endangered species

if you believe in evolution, ie survival of the fittest (adapt or die), why should we protect endangered species?

To preserve bio-diversity.

Why do you ask?

Simply put, we, as humans, to varying degrees depending on the person, don’t want the surface of the Earth, scoured and sterilized, until it looks like the surface of Coruscant – i.e. a planet-wide metropolitan city, with no other life except humans, our smallest pets, and our cattle.

Endangered species is simply a testing platform for “how far have we gone” and “how far we should go.” A good place to start understanding this broad concept is the Snail Darter Controversy in the 1970’s https://en.wikipedia.org/wiki/Snail_darter_controversy

Natural selection generally takes place over many generations, allowing the most fit of a population to adapt. If humans cut down all the trees a particular owl species lives in, it doesn’t give that species enough time to adapt to a new environment.

Also, there is nothing natural about that selection.

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I support protection of endangered species in large part because I’m a selfish and greedy H. sapiens.

It’d be bad to see extinction of the spotted whosis frog and then find out later that its skin secretions cure cancer.

This. The purely selfish reason is that science is far from complete, and there could be useful functions in nature that we have not discovered.

In addition, humanity, along with other primates and possibly other creatures, has evolved a sense of fairness due to living in a society. It seems plausible that this sense of fairness could be extended to wanting to not wipe out other species needlessly.

It seems that there has always been a tension in humanity between surplus killing/slash and burn agriculture and trying to preserve the world around us. It seems to have served us well so far.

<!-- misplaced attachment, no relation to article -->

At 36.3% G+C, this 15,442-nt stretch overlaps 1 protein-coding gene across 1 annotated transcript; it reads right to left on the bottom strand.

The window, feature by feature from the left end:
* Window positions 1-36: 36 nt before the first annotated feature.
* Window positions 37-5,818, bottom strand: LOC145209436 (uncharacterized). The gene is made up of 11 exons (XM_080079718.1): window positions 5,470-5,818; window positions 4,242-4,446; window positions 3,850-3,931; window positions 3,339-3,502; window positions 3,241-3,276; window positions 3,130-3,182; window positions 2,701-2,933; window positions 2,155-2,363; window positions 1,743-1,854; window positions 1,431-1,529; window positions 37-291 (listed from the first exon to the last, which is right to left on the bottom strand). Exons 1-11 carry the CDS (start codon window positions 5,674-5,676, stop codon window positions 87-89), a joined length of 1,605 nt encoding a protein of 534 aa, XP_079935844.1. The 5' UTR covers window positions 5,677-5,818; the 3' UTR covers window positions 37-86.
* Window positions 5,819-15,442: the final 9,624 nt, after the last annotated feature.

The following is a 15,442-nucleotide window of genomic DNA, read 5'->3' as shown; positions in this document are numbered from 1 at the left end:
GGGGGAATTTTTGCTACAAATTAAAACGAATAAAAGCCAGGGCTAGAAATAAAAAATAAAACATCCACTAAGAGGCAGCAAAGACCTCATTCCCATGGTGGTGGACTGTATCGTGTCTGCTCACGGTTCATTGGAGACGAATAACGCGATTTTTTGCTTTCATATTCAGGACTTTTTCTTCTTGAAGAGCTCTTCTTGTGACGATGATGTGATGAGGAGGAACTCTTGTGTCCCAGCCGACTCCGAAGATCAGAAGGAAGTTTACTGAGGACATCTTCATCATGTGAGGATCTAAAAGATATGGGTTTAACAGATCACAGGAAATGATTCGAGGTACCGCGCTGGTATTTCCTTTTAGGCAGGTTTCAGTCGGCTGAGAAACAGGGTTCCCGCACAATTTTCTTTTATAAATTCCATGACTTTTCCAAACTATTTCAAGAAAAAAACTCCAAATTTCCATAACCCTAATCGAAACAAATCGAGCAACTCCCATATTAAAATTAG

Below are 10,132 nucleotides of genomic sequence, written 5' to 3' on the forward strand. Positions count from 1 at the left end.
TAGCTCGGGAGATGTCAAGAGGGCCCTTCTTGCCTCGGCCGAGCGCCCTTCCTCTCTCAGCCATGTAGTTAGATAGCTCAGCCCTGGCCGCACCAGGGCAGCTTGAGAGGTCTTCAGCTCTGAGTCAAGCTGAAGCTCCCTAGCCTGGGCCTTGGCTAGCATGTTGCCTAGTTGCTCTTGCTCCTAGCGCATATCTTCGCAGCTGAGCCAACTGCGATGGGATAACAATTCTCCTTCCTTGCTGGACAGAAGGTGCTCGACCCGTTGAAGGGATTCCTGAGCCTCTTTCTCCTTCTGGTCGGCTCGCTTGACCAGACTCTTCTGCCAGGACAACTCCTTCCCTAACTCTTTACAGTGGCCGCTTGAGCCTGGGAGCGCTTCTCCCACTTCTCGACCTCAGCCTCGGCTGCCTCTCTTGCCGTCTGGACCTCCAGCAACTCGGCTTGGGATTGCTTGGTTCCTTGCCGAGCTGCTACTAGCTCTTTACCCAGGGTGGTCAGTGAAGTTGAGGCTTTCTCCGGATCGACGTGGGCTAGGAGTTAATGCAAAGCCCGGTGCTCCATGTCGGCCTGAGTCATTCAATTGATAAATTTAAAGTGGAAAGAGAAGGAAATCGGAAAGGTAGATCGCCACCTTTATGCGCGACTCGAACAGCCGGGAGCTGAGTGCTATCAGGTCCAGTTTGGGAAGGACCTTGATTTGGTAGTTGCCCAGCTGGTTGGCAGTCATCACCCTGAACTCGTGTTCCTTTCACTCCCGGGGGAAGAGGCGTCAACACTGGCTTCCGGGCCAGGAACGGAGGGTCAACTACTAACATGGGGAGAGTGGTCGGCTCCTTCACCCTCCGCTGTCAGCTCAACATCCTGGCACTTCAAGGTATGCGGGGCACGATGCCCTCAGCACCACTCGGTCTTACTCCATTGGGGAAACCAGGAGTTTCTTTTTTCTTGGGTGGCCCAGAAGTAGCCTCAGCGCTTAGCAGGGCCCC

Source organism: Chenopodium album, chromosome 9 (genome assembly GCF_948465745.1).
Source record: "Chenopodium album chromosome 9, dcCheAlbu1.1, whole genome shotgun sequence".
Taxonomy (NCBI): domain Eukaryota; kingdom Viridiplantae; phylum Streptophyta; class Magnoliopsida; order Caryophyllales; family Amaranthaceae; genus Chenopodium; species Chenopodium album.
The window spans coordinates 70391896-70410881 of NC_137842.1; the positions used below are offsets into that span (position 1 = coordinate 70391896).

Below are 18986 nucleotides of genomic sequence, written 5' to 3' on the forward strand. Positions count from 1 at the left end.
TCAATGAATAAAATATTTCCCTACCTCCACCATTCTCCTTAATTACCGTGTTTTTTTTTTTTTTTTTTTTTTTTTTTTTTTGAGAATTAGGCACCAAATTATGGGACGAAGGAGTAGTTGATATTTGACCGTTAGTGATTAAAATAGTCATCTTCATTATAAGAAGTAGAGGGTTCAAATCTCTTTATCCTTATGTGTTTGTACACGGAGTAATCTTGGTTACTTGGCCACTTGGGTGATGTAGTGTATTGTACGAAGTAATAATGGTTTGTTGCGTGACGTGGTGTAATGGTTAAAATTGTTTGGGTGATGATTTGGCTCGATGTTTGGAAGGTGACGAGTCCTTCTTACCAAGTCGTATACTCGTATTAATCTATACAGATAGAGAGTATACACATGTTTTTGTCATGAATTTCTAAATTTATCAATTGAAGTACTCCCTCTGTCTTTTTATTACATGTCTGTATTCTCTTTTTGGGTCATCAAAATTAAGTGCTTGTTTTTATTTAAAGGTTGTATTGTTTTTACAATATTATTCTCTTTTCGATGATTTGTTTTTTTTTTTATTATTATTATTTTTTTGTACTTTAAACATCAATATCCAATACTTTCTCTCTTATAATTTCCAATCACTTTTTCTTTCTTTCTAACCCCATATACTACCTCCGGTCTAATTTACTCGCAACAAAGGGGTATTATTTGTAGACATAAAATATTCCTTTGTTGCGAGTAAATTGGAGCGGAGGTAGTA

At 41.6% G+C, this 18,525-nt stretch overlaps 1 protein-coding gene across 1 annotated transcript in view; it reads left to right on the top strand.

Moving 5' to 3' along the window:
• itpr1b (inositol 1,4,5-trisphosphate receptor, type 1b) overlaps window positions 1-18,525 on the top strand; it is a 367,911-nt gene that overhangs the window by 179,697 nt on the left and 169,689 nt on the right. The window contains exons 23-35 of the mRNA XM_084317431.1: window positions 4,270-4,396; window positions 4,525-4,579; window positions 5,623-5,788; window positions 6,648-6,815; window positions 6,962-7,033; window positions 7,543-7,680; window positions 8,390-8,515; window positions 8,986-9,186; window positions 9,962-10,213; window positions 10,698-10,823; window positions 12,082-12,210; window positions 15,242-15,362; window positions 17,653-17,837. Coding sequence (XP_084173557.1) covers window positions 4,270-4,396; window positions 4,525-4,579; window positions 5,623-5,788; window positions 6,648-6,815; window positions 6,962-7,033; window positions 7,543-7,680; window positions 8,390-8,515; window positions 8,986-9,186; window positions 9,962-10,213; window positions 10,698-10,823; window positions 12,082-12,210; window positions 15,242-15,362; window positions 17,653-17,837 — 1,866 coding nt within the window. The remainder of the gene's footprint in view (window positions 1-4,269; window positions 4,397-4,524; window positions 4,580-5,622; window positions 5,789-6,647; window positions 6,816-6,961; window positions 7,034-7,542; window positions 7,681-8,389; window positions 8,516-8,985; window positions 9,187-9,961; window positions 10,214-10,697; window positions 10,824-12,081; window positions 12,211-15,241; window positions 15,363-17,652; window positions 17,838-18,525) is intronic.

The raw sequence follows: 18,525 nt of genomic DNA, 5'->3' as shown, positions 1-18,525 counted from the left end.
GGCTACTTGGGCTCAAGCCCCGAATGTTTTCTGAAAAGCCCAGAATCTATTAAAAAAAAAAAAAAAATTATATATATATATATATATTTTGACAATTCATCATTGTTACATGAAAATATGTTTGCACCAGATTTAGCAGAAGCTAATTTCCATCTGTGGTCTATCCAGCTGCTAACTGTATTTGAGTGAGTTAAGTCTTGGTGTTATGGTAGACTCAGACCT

“Natural selection” is the process that leads to speciation. It’s not a value system. We can - and, historically, always have - manipulated it to our advantage. You’re basically asking, “If you believe in gravity, why aren’t you trying to ban airplanes?”

Because once something’s lost, it’s lost for good.

The food web is also extremely complex and not well understood. If you randomly remove top predators it is hard to predict what the effects will be.

Here is one example of a graph showing how complicated these interactions are.

https://www.researchgate.net/figure/Food-web-in-the-Florida-Bay-The-nodes-are-colored-based-on-the-group-classification_fig5_324505241

Often a singular “endangered species” are also a canary proxies for other species, indicating that artificial changes are happening to the ecosystem which may cause widespread collapse even if this impact isn’t felt by one species reaching the end of the line. While us humans like to think of ourselves as being outside of nature this is mainly just a view caused by our urban lifestyles hiding just how connected our food chain is to the *natural *world.

While there are many motivations to protect these animals, ignoring it a problem is a very dangerous game of russian roulette even for humans.

I don’t “believe in”–that is, to believe in something in the sense of making it a moral priority–“survival of the fittest.” I believe in conservation.